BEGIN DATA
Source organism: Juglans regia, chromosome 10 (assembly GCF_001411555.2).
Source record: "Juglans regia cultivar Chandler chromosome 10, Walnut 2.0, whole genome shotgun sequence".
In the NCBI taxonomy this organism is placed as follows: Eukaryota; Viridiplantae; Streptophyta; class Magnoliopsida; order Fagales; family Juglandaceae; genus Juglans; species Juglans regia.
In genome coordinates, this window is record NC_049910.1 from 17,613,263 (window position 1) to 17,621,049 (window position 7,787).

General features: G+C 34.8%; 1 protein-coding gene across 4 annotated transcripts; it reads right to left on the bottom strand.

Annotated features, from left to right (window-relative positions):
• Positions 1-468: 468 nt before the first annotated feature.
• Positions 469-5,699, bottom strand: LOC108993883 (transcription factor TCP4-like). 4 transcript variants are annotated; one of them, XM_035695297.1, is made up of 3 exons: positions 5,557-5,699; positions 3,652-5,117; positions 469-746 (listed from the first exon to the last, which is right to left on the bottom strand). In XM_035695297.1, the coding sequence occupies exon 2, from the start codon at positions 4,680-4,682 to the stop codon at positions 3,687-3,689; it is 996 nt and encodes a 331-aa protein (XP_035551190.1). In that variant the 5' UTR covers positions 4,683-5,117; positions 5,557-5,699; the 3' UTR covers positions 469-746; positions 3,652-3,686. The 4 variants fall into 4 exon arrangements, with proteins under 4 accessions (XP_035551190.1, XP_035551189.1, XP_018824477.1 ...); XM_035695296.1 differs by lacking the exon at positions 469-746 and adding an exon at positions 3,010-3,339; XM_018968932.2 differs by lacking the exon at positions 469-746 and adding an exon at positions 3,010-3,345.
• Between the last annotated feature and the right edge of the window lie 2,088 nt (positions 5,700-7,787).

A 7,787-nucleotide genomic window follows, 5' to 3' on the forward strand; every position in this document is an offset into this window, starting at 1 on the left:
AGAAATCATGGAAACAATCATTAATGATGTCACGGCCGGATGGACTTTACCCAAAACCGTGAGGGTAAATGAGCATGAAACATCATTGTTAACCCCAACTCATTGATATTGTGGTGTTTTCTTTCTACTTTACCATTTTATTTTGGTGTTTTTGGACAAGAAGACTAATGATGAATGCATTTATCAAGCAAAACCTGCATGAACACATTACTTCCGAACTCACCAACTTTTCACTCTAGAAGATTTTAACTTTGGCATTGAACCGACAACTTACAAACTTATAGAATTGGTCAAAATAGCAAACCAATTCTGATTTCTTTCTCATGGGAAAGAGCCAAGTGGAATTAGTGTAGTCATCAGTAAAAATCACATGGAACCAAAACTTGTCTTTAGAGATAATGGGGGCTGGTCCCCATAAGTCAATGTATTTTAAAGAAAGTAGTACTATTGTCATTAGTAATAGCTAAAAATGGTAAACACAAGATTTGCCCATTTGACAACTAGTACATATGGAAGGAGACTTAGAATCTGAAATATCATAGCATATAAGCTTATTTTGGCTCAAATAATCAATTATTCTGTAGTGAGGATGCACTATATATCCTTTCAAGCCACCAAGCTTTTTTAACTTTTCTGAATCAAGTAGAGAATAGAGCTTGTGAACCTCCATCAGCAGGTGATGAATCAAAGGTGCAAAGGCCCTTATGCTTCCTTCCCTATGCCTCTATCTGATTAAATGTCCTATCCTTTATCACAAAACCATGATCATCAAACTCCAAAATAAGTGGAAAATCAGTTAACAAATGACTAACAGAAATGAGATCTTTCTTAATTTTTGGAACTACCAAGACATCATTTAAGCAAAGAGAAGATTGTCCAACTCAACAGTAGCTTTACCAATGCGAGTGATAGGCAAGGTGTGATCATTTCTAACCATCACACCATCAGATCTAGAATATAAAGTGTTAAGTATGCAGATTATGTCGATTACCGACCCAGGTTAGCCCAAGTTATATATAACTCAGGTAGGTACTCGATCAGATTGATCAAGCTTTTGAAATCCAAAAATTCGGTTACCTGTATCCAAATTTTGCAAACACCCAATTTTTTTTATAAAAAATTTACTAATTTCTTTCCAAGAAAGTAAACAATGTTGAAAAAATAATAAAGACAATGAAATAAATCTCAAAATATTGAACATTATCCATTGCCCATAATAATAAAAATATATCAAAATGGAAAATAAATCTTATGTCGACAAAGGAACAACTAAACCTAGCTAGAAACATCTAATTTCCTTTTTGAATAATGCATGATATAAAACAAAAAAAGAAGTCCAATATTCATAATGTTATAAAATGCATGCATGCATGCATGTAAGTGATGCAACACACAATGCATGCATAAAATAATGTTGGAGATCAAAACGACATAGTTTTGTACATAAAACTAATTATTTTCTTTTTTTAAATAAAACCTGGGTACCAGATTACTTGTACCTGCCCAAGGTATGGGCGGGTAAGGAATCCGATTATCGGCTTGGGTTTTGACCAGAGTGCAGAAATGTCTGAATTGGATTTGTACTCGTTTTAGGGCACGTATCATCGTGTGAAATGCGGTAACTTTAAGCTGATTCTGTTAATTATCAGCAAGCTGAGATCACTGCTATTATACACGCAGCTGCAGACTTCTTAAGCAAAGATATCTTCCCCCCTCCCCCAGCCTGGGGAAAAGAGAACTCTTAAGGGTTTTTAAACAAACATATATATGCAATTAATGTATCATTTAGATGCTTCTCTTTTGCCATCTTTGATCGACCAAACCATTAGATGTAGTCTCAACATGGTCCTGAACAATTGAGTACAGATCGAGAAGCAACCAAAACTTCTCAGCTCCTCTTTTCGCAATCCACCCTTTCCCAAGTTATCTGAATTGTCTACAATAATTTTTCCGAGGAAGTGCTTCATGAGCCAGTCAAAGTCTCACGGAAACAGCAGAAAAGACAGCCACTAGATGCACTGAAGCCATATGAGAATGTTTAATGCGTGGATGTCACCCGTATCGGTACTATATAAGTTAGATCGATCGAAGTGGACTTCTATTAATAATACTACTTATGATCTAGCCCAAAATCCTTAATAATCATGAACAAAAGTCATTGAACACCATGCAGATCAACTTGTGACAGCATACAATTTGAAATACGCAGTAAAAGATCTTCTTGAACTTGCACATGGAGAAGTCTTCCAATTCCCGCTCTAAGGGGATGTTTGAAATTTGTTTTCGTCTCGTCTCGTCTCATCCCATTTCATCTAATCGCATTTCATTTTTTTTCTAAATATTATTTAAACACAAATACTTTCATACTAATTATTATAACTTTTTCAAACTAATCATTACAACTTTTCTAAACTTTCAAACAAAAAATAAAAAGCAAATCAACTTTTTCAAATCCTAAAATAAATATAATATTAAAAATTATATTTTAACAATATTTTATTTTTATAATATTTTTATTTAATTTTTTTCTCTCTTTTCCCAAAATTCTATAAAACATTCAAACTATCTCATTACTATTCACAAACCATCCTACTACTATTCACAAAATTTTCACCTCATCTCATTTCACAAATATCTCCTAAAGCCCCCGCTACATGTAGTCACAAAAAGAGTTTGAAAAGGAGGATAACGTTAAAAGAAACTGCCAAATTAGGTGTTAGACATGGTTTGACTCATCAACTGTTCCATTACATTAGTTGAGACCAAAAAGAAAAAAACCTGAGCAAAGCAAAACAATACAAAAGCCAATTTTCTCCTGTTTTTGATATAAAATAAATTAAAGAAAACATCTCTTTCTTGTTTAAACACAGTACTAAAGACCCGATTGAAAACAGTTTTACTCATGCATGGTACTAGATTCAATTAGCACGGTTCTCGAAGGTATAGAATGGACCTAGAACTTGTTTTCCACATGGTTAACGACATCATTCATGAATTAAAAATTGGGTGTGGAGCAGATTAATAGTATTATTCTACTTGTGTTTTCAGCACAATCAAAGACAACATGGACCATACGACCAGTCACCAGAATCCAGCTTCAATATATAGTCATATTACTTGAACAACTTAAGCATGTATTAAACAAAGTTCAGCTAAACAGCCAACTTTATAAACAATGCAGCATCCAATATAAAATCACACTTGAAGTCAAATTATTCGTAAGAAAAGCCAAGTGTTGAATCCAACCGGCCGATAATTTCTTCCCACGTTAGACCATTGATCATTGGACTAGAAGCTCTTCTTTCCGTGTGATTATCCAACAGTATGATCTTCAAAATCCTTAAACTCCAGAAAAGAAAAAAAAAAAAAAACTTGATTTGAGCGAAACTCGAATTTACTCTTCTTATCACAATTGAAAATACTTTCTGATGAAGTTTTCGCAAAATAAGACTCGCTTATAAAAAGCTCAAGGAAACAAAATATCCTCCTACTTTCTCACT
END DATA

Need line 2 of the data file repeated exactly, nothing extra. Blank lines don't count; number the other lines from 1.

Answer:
Source record: "Juglans regia cultivar Chandler chromosome 10, Walnut 2.0, whole genome shotgun sequence".